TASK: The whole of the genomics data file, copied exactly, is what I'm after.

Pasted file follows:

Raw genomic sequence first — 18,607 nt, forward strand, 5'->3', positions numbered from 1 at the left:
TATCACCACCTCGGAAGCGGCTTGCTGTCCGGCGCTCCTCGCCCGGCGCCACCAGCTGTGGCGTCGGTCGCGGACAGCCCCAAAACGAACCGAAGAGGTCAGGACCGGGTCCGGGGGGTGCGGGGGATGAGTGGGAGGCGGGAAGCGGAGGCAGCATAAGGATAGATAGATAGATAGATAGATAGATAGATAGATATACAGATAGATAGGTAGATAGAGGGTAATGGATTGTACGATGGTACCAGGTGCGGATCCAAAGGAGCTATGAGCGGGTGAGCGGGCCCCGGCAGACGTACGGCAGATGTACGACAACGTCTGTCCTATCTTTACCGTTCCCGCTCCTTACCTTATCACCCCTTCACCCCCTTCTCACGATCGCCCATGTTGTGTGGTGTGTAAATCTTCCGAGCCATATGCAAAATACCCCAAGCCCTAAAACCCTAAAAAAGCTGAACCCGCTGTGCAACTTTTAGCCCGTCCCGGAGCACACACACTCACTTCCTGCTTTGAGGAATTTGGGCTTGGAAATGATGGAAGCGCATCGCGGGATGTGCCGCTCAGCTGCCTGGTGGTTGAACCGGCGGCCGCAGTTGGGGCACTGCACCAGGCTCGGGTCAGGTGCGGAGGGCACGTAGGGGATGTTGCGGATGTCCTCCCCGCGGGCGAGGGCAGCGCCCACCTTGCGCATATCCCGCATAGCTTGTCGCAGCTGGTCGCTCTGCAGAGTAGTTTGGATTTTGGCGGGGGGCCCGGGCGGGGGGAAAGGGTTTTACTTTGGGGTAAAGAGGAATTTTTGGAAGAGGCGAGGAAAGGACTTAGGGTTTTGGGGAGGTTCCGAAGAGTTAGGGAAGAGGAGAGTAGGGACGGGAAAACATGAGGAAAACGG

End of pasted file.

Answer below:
Raw genomic sequence first — 18,607 nt, forward strand, 5'->3', positions numbered from 1 at the left:
TATCACCACCTCGGAAGCGGCTTGCTGTCCGGCGCTCCTCGCCCGGCGCCACCAGCTGTGGCGTCGGTCGCGGACAGCCCCAAAACGAACCGAAGAGGTCAGGACCGGGTCCGGGGGGTGCGGGGGATGAGTGGGAGGCGGGAAGCGGAGGCAGCATAAGGATAGATAGATAGATAGATAGATAGATAGATAGATATACAGATAGATAGGTAGATAGAGGGTAATGGATTGTACGATGGTACCAGGTGCGGATCCAAAGGAGCTATGAGCGGGTGAGCGGGCCCCGGCAGACGTACGGCAGATGTACGACAACGTCTGTCCTATCTTTACCGTTCCCGCTCCTTACCTTATCACCCCTTCACCCCCTTCTCACGATCGCCCATGTTGTGTGGTGTGTAAATCTTCCGAGCCATATGCAAAATACCCCAAGCCCTAAAACCCTAAAAAAGCTGAACCCGCTGTGCAACTTTTAGCCCGTCCCGGAGCACACACACTCACTTCCTGCTTTGAGGAATTTGGGCTTGGAAATGATGGAAGCGCATCGCGGGATGTGCCGCTCAGCTGCCTGGTGGTTGAACCGGCGGCCGCAGTTGGGGCACTGCACCAGGCTCGGGTCAGGTGCGGAGGGCACGTAGGGGATGTTGCGGATGTCCTCCCCGCGGGCGAGGGCAGCGCCCACCTTGCGCATATCCCGCATAGCTTGTCGCAGCTGGTCGCTCTGCAGAGTAGTTTGGATTTTGGCGGGGGGCCCGGGCGGGGGGAAAGGGTTTTACTTTGGGGTAAAGAGGAATTTTTGGAAGAGGCGAGGAAAGGACTTAGGGTTTTGGGGAGGTTCCGAAGAGTTAGGGAAGAGGAGAGTAGGGACGGGAAAACATGAGGAAAACGG